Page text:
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In silico directed mutagenesis identifies the CD81/claudin-1 hepatitis C virus receptor interface.

 

Christopher Davis, Helen J Harris, Ke Hu, Heidi E Drummer, Jane A McKeating, Jonathan G L Mullins and Peter Balfe
Cellular Microbiology, 14: 1892-1903, 2012.


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Synopsis:

Although the molecular interaction of viruses with individual receptor proteins has been elucidated in great detail, the more dynamic process of multi-protein engagement has proven a greater challenge. The sequential engagement of receptors provides a coordinated process to regulate virus internalization but is largely unstudied to date.

Antibodies targeting the CD81 second extracellular loop (ECL2) have been shown to inhibit HCV infection in vitro and in vivo (Farquhar et al 2012). In contrast, there is limited evidence for tight junction protein association with HCV, suggesting an indirect role for claudin-1 and occludin in virus internalization (Meredith et al., 2012). We (Harris et al., 2008, Harris et al., 2010) and others (Cukierman et al., 2009, Kovalenko et al., 2007) have shown a direct interaction of claudins with tetraspanins, supporting a model where CD81-claudin-1 receptor complexes define HCV internalization.

We investigated the molecular interface between CD81 and claudin-1 using a combination of bioinformatic sequence based modelling, site-directed mutagenesis and Fluorescent Resonance Energy Transfer (FRET). Although the crystal structure of human CD81 ECL2 is known (PDB 1G8Q), no X-ray or NMR structural data exists for any member of the claudin family. We generated a homology model for claudin-1 ECL1 which we used to guide the genesis and in vitro screening of a panel of claudin-1 and CD81 mutants. We demonstrated an essential role for CD81 residues T149, E152 and T153 in the association of CD81 with claudin-1. Importantly, these mutations had no impact on protein conformation or HCV E2 binding but ablated HCV entry, highlighting the novel function of these CD81 residues. These observations increase our understanding of CD81/claudin-1 association and suggest a new approach for the computational design of peptides and small molecules to disrupt these receptor complexes and inhibit viral infection.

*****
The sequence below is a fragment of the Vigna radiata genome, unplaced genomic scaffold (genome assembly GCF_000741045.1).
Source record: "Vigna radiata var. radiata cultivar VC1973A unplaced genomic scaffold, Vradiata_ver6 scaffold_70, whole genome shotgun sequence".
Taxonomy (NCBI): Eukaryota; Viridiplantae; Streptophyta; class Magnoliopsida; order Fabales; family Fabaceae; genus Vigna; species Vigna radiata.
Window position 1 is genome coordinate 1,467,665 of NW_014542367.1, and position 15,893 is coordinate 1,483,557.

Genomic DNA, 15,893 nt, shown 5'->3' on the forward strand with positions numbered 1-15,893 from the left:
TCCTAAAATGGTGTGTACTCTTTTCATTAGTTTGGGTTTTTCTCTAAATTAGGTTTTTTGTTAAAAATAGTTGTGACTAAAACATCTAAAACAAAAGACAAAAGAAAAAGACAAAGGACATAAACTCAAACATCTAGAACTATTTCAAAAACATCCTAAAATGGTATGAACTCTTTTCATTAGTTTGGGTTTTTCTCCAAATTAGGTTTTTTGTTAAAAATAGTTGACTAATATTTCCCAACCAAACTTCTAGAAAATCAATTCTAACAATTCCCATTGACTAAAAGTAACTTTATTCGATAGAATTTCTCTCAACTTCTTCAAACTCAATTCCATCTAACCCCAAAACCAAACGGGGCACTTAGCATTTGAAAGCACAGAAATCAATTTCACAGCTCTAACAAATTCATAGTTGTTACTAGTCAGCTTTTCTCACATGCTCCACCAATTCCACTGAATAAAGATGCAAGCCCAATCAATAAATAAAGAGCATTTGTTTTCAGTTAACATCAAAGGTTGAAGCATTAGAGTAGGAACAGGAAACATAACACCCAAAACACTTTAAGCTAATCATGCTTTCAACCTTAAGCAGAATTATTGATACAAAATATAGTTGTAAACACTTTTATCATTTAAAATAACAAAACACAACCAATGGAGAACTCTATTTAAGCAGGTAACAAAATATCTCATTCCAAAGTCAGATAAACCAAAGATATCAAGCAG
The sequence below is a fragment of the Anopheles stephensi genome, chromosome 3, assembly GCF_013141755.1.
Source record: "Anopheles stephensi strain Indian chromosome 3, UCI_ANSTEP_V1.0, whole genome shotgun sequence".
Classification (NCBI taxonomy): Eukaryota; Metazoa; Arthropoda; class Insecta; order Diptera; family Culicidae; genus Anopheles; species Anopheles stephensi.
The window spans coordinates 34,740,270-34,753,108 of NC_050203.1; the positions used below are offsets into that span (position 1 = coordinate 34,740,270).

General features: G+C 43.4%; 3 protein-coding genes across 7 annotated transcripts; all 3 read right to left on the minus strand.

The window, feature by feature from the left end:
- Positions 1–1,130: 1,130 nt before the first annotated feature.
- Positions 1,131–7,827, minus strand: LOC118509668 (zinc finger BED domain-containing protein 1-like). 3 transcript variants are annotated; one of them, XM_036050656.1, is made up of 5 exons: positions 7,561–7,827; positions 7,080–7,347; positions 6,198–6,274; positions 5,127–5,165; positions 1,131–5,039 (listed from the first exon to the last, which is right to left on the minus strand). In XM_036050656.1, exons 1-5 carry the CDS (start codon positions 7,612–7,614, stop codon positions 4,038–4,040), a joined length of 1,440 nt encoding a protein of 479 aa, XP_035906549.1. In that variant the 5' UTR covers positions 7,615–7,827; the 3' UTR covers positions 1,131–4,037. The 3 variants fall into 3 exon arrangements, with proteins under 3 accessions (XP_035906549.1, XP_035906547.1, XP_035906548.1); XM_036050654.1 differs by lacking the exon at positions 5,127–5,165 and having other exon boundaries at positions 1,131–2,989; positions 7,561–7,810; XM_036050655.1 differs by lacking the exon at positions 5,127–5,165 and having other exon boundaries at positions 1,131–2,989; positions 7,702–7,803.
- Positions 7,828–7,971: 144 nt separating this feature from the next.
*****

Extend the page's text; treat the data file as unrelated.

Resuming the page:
Abstract:

Hepatitis C virus (HCV) entry is dependent on host cell molecules tetraspanin CD81, scavenger receptor BI and tight junction proteins claudin-1 and occludin. We previously reported a role for CD81/claudin-1 receptor complexes in HCV entry, however, the molecular mechanism(s) driving association between the receptors is unknown. We explored the molecular interface between CD81 and claudin-1 using a combination of bioinformatic sequence based modelling, site-directed mutagenesis, and Fluorescent Resonance Energy Transfer (FRET) imaging methodologies. Structural modelling predicts the first extracellular loop of claudin-1 to have a flexible beta conformation and identifies a motif between amino acids 62-66 that interacts with CD81 residues T149, E152 and T153. FRET studies confirm a role for these CD81 residues in claudin-1 association and HCV infection. Importantly, mutation of these CD81 residues has minimal impact on protein conformation or HCV glycoprotein binding, highlighting a new functional domain of CD81 that is essential for virus entry.


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Fig.1: Structural modelling of claudin-CD81 association.